It takes William Gibbs McAdoo longer than expected to get himself nominated, but he eventually does, selecting Ohio’s former Governor as his running mate. Although he affiliates generally with the Conservatives, he is able to keep some Wilsonians in his camp. He runs an efficient campaign, but the economy remains booming, and there is little McAdoo can do. He improves upon Lansing, slightly, but never comes close to the White House.

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1920

Pershing’s first term sees his promised Peacetime Sedition and Espionage Acts pass, giving the Federal Government wide latitude to pressure groups seeking to destabilize the Government. These are mainly pointed at left wing groups, although the Red Scare eventually collapses of its own accord. Unions also feel the brunt of this assault, especially the miners in West Virginia. However there are instances where Pershing turns his power on local Klan groups. Economically he follows the advice of Republican Party leaders, so tax cuts and trickle down economics. This earns him a challenge from his left at the convention, but La Follette is swiftly slapped down and slinks off to his third party run.

It takes William Gibbs McAdoo longer than expected to get himself nominated, but he eventually does, selecting Ohio’s former Governor as his running mate. Although he affiliates generally with the Conservatives, he is able to keep some Wilsonians in his camp. He runs an efficient campaign, but the economy remains booming, and there is little McAdoo can do. He improves upon Lansing, slightly, but never comes close to the White House.

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Looking at the bottom of this info box, it looks like VP Coolidge is up to seizing power from his boss.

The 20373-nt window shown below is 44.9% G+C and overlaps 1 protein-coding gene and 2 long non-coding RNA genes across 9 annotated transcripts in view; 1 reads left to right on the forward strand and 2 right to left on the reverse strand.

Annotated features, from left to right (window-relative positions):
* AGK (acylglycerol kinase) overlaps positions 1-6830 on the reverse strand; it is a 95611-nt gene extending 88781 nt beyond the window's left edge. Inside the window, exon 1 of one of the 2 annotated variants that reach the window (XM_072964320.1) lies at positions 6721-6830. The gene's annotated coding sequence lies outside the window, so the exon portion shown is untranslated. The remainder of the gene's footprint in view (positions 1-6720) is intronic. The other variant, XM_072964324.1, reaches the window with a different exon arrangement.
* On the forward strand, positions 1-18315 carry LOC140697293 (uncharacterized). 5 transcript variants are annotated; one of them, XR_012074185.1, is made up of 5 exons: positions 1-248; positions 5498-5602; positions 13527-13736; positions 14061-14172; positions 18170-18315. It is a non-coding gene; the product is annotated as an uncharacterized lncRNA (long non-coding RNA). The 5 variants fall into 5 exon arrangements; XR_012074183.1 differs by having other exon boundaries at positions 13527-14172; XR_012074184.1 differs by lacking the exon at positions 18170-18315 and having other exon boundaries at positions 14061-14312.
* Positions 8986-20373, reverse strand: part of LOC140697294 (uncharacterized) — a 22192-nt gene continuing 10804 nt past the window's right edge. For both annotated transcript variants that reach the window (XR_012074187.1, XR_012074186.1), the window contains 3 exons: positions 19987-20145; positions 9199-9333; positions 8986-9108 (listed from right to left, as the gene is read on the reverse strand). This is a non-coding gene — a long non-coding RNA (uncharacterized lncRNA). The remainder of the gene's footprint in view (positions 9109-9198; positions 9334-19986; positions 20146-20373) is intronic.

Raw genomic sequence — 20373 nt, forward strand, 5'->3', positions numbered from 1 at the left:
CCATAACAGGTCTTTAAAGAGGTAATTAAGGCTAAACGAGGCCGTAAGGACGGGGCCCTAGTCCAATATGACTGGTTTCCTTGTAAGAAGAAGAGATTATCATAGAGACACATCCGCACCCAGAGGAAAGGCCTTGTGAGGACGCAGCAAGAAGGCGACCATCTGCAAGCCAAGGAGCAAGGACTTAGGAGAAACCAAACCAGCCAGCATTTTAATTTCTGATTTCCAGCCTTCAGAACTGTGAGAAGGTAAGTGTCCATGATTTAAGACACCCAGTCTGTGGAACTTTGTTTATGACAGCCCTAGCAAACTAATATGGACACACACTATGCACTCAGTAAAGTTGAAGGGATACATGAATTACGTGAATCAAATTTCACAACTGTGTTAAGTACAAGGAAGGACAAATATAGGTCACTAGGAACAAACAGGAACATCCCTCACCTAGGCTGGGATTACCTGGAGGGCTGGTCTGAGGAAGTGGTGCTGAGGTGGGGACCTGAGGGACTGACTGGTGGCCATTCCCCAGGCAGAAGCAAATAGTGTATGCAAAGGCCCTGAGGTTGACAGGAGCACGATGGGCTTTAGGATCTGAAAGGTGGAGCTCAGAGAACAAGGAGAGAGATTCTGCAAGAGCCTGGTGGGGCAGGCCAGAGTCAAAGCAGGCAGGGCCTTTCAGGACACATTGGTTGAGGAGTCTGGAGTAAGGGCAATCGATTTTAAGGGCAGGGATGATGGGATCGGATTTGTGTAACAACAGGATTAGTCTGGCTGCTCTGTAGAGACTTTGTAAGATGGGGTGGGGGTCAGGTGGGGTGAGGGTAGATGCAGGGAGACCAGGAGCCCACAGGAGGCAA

George Pal attempted to bring Doc Savage to the silver screen, but a regime change at Warner Bros. lead to the project being canceled in 1974. With the upcoming release of Flash Gordon and Buck Rogers in 1976, Paramount picked up Pal's project in anticipation of pulp/comic strip heroes being the new trend.

Pre-production on Doc Savage: Man of Bronze was almost complete, when Superman: The Man of Steel was released. The massive success of Superman caught most of the major studios off guard. Paramount realized that a campy tone they had requested would no longer be viable.

Pal threw out the scripts for Man of Bronze and Arch-Enemy of Evil. He hired writer Doug Moench to write a new story. He was able to incorporate the finished sets into the story. This help save the production both time and money. Pal quickly transformed the story into a first draft. Director Richard Donner had Tom Mankiewicz come in and polish/upgrade the script. The film was completed in the fall of 1978 and released that December. Paramount scored a huge hit. It spawned two sequels and two spin-offs.

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Related infoboxes and templates:
James Bond in Film
Jaws (1975)
Flash Gordon (1976) and Buck Rogers (1976)
The Legend of King Kong (1977)
Superman (1977) and Damnation Alley (1977)
Apocalypse Now (1971), Manhattan Murder Mystery (1977), and Smokey and the Bandit (1977)